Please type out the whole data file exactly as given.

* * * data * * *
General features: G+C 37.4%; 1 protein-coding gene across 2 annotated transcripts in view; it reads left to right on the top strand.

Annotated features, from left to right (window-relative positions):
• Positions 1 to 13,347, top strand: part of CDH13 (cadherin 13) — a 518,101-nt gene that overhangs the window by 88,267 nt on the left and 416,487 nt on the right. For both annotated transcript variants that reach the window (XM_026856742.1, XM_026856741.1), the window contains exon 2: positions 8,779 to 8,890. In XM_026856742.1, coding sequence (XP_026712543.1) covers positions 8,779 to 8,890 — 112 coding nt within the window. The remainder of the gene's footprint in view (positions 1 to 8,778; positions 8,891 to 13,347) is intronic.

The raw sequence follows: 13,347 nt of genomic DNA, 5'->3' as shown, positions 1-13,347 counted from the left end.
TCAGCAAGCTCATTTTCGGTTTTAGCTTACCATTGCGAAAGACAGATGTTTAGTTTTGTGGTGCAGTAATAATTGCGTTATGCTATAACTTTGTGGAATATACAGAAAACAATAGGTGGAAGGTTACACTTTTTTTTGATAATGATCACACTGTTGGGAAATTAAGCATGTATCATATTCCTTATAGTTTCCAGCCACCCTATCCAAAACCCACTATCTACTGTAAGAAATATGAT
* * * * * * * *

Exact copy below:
General features: G+C 37.4%; 1 protein-coding gene across 2 annotated transcripts in view; it reads left to right on the top strand.

Annotated features, from left to right (window-relative positions):
• Positions 1 to 13,347, top strand: part of CDH13 (cadherin 13) — a 518,101-nt gene that overhangs the window by 88,267 nt on the left and 416,487 nt on the right. For both annotated transcript variants that reach the window (XM_026856742.1, XM_026856741.1), the window contains exon 2: positions 8,779 to 8,890. In XM_026856742.1, coding sequence (XP_026712543.1) covers positions 8,779 to 8,890 — 112 coding nt within the window. The remainder of the gene's footprint in view (positions 1 to 8,778; positions 8,891 to 13,347) is intronic.

The raw sequence follows: 13,347 nt of genomic DNA, 5'->3' as shown, positions 1-13,347 counted from the left end.
TCAGCAAGCTCATTTTCGGTTTTAGCTTACCATTGCGAAAGACAGATGTTTAGTTTTGTGGTGCAGTAATAATTGCGTTATGCTATAACTTTGTGGAATATACAGAAAACAATAGGTGGAAGGTTACACTTTTTTTTGATAATGATCACACTGTTGGGAAATTAAGCATGTATCATATTCCTTATAGTTTCCAGCCACCCTATCCAAAACCCACTATCTACTGTAAGAAATATGAT